Young said he was mad, sad, heartbroken, and frustrated by the current events.
"It's everything right now," he said.
He said his father, a proud black man, taught him a lot about the black history and our generation and where we came from.
"One thing my dad always taught me was to always remember how we're looked at in society. I'm realizing it now more than ever. Regardless of what I do, whether it's be an NBA player or playing the piano - whatever it is, I know what I'm looked at in society."
He said he's been praying for Floyd and his family, as well as the protesters around the country. He said he prays that justice is served.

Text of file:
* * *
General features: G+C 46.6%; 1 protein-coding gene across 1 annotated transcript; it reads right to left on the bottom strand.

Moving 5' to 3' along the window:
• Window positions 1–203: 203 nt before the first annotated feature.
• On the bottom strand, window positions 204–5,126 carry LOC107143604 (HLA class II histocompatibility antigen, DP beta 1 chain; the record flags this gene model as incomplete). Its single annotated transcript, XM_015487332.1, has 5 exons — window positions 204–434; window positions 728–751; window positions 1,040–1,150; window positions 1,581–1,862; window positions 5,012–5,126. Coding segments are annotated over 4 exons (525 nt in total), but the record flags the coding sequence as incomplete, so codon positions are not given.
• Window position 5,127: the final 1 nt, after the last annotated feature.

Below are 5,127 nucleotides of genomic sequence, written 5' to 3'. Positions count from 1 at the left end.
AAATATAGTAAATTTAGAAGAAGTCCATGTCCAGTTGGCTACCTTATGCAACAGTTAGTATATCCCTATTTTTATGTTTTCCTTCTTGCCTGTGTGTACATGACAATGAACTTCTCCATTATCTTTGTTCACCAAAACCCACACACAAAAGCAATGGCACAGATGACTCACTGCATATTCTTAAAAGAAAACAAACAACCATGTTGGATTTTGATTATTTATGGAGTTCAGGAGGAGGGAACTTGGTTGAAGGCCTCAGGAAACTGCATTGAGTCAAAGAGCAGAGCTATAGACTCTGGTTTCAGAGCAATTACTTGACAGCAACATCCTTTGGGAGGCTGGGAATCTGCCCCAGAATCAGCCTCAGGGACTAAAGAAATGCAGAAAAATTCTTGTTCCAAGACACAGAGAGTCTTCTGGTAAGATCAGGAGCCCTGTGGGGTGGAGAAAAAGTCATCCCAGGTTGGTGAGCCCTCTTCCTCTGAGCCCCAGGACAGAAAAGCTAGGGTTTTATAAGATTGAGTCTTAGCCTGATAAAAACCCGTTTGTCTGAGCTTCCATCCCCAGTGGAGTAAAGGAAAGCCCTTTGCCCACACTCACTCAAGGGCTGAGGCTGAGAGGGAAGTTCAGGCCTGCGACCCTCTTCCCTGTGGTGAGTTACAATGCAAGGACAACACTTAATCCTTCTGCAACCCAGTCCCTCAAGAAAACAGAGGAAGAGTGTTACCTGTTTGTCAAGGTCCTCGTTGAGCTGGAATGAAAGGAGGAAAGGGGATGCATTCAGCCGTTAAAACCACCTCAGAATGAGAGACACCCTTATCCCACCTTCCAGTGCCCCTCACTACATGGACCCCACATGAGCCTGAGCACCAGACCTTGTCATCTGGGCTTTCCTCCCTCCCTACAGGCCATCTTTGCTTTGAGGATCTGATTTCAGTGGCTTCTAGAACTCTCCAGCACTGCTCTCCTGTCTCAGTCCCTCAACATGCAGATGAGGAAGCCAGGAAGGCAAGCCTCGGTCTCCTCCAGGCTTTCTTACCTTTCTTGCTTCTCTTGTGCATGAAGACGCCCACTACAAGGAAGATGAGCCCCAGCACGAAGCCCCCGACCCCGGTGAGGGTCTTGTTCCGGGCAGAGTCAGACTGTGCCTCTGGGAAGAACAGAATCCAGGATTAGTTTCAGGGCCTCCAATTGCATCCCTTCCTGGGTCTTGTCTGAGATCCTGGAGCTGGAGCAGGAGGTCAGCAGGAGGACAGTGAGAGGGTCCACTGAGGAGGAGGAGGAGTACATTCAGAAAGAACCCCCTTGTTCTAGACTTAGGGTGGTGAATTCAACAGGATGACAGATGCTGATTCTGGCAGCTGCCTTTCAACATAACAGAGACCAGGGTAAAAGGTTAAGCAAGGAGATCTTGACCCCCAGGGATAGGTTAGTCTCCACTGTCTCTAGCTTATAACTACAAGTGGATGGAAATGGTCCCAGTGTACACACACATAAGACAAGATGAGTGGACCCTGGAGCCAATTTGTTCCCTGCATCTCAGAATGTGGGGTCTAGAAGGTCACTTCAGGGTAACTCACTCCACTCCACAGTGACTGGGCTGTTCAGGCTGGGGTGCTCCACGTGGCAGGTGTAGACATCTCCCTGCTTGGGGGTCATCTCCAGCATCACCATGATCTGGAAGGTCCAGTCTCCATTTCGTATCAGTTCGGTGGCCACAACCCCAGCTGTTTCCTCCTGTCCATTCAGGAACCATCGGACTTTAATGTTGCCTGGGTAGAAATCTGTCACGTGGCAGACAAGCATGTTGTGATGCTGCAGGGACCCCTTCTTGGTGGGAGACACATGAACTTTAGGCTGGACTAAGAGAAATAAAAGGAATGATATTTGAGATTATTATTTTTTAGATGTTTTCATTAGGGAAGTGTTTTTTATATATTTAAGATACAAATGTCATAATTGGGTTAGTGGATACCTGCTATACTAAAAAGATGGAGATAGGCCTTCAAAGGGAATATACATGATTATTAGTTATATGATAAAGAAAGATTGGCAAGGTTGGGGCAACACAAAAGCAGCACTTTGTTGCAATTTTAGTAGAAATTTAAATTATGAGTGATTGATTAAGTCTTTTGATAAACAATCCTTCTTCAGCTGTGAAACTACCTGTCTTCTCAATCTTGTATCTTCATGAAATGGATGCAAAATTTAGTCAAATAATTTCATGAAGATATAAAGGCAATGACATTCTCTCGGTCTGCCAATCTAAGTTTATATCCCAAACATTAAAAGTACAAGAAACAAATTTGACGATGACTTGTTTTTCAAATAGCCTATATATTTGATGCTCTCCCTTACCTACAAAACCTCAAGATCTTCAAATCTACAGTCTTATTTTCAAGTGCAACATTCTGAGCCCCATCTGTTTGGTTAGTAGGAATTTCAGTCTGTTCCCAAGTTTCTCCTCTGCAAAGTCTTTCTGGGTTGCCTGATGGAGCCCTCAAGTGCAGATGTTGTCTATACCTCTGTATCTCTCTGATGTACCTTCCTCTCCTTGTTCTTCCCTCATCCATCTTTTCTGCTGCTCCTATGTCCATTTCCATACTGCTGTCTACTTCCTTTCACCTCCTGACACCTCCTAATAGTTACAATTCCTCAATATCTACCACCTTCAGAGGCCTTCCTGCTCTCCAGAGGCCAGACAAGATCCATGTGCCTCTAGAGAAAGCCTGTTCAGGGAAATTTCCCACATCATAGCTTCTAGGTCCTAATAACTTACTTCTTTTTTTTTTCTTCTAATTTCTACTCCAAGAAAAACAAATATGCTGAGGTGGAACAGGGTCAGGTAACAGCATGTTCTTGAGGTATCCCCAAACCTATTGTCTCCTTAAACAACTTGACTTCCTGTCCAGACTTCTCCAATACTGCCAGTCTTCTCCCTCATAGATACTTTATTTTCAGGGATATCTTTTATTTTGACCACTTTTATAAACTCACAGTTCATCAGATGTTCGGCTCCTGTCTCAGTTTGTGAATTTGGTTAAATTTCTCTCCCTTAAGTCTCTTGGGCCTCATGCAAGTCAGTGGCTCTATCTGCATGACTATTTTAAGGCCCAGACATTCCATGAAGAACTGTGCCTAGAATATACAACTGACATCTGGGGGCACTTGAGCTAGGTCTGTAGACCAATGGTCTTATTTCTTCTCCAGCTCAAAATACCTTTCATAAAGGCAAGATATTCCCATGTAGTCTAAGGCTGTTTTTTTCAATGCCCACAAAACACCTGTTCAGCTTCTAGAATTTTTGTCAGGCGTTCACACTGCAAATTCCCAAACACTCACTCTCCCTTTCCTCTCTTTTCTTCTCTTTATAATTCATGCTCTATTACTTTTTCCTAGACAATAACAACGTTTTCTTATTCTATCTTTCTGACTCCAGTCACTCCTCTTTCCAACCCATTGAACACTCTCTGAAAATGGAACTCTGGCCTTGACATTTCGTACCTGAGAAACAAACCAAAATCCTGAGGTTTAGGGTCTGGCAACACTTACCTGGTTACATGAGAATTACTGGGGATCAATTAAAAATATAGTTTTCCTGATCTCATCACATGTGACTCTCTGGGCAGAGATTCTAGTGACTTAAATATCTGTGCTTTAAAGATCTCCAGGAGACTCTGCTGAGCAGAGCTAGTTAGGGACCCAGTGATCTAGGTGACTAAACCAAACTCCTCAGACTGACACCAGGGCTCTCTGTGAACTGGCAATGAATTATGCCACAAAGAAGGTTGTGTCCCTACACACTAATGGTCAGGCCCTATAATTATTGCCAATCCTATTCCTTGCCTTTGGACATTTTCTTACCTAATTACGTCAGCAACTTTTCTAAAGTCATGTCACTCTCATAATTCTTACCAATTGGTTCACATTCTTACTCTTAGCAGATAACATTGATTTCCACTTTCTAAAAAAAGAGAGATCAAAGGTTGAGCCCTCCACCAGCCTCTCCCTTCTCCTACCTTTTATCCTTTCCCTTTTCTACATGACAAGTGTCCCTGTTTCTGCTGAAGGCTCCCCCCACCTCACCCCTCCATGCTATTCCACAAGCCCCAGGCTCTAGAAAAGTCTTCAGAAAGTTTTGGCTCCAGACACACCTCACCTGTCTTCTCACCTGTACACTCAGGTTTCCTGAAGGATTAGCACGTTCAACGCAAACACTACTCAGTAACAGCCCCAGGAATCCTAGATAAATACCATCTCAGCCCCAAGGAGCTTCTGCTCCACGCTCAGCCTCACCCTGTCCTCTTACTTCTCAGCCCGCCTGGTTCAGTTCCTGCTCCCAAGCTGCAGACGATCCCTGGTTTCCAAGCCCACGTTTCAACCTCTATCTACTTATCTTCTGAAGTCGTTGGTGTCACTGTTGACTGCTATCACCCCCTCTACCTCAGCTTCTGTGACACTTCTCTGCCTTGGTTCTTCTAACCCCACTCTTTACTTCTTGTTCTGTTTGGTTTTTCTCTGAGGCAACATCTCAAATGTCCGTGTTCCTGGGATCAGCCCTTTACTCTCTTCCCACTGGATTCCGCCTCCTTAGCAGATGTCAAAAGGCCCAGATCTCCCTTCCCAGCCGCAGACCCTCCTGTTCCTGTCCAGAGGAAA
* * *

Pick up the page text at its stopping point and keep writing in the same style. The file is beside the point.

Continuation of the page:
Young, who is generally quiet and doesn't express his feelings publicly, said this was different and that he felt it necessary to let people know.
"Speak up. Say how you feel. It's not a bad thing," he said.
He reminded the protesters to remain safe while getting their point across.
"I really do believe justice will be served."
Nationwide demonstrations continued over the weekend in the wake of the deaths of three black Americans.
Protests over the deaths of Ahmaud Arbery, George Floyd and Breonna Taylor entered their third night in Atlanta on Sunday.
Peaceful marches during the daylight hours gave way to vandalism and intense clashes between police and crowds for two straight nights, forcing the mayor to impose a 9 p.m. curfew Saturday night, which was extended again Sunday.
Gov. Brian Kemp has also declared a state of emergency throughout the state, allowing the activation of the National Guard to help provide support to law enforcement.